My clients are amazing. They can very quickly tell me what is wrong with them. Without one empowerment question, they will very thoroughly come up with a faults inventory a mile long. Ask them about their strengths, however, and that is when the resistance usually arises. Most clients hesitate. Some even get a little miffed when strengths are discussed. When challenged with the assignment of writing out 50 of his strengths, a client of mine reminded me that he had hired me to help him succeed by working on his weaknesses, not his strengths.
Why the resistance to looking at strengths? Some of us believe that we don’t have the life of our dreams because of the failures created by our weaknesses. The thought is, “If I could only overcome my flaws, then I would be successful.” So looking long and hard at the weaknesses, in order to change, makes sense. And it can be useful.
But I have also found looking at strengths can create success. How? Sometimes you can perfect an already existing strength in one area so much that it compensates for a weakness in another. One of the greatest examples I can think of is below.
Tiger Woods, considered by many to be one of the greatest golfers of his time, acknowledges sand traps are definitely his weakness. He knows his strength lies in long drives and putting. So then one would think he and coach Butch Harmon would work on his sand saves, right? Actually, they say they work on perfecting Tiger’s strength of driving and putting. Does it work? One of Tiger Woods biggest wins was played on the St. Andrew’s course, known for its extreme amount of sand traps. He was the only golfer who didn’t land in any of the dreaded sand traps. Due to perfecting his accuracy of driving, he didn’t have to worry about his weakness of sand saves because he kept the ball on the course. He didn’t have to execute any sand saves!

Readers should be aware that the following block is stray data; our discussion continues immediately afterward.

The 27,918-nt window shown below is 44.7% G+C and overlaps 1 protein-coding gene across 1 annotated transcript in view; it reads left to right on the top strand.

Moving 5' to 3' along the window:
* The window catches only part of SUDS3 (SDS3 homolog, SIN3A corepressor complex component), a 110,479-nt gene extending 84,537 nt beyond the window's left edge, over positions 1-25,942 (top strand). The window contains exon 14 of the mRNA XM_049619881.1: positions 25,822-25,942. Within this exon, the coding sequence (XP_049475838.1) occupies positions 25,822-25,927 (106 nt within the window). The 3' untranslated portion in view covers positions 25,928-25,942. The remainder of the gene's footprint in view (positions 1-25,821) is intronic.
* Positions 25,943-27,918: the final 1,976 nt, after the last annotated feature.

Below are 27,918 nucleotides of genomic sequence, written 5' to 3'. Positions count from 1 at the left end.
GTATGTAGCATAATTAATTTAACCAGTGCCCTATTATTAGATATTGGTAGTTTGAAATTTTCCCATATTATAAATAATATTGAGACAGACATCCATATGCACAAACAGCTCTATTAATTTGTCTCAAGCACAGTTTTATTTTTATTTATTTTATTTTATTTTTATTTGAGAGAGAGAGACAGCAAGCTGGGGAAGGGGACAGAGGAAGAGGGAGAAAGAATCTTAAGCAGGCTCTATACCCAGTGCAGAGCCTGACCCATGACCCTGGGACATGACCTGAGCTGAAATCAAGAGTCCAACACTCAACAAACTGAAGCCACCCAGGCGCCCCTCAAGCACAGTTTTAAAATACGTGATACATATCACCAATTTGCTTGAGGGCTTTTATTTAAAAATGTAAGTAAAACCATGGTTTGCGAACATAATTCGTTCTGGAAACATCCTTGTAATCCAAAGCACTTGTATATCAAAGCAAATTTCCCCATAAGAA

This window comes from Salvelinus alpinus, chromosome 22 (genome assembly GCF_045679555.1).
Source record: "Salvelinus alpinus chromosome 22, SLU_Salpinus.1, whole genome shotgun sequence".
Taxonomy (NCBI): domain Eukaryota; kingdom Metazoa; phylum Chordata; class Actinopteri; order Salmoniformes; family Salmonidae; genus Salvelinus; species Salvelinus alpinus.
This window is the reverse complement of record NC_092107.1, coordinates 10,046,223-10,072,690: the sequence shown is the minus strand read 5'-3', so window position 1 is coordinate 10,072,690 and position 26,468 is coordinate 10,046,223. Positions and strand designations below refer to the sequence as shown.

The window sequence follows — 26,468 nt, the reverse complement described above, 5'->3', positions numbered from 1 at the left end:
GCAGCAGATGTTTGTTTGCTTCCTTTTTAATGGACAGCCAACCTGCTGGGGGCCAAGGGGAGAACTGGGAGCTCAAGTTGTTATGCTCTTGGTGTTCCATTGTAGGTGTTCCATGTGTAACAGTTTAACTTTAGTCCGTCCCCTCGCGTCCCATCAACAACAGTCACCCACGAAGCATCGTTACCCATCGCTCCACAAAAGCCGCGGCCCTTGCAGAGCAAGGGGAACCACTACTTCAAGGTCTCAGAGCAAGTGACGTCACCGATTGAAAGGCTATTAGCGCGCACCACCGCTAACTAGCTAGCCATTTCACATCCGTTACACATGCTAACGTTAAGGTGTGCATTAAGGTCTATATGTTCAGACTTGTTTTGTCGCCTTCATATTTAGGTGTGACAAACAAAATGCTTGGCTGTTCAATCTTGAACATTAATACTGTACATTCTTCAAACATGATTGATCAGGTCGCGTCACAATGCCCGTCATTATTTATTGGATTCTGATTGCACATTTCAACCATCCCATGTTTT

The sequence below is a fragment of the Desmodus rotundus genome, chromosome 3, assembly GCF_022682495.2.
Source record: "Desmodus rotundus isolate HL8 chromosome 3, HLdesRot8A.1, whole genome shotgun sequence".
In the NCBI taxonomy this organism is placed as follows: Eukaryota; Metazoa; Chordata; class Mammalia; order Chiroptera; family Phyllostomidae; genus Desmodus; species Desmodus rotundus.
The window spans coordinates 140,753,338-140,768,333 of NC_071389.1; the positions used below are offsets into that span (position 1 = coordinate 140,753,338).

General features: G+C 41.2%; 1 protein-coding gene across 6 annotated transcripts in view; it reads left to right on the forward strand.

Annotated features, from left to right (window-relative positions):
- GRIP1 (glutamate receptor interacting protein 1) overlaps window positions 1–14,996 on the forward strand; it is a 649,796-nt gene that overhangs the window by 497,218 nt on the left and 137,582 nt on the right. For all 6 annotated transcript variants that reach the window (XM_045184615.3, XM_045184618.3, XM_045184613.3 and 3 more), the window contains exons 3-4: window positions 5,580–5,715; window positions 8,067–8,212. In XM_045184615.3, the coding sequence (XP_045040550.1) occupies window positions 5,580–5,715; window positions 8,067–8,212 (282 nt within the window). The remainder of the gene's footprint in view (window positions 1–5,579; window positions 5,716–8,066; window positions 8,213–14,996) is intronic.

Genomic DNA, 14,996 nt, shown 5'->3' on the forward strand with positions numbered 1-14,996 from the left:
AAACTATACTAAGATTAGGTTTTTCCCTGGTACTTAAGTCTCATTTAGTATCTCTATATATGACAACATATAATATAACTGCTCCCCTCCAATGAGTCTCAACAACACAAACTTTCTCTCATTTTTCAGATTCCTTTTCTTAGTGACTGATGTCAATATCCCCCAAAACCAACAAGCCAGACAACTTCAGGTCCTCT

Sometimes when focusing on a weakness, a fear of not being able to conquer it can be created and become so extreme that it interferes with the ability to function. I have seen in clients (and myself) this fear become a far worse obstacle towards succeeding than the original weakness. I think one of the biggest tragedies is when someone becomes so discouraged, due to not being able to overcome a weakness, they just give up.
As a coach, my experience has been that change happens so much easier (and usually quicker) when a client has a positive attitude and maintains good self-esteem. A technique I sometimes use with clients stuck in trying to solve a problem or figure something out is to have them write down five of their strengths. Then we look at ways each strength might solve their current problem. The idea here is not to find the exact, perfect solution from just these five strengths (though sometimes we do!) but rather to switch their focus from a negative, “I can’t solve this problem” thinking to a positive, solution based one. Sometimes, by creating good self-esteem and a positive attitude, weaknesses can be eliminated. Take a person who watches too much TV in order to cope with his low self-esteem. If the cause of the low self-esteem is removed by focusing on his strengths, the outcome might be that he watches less TV.
So does focusing on your strengths actually work? Find out for yourself. Perhaps the next time you encounter something you want to change, try focusing on your strengths rather than trying to correct your weaknesses.
Some helpful hints:
- Acknowledge and celebrate all of your successes, no matter how small you think they are.
- When thoughts of weakness surface (and they will) simply acknowledge them and then try to think of a positive trait you possess. What is one of your strengths that might counter the weakness?
- If you are having difficulties seeing your strengths, ask a good friend to help you. Acknowledge the strengths they see in you to yourself and think of ways that you have succeeded because of that strength.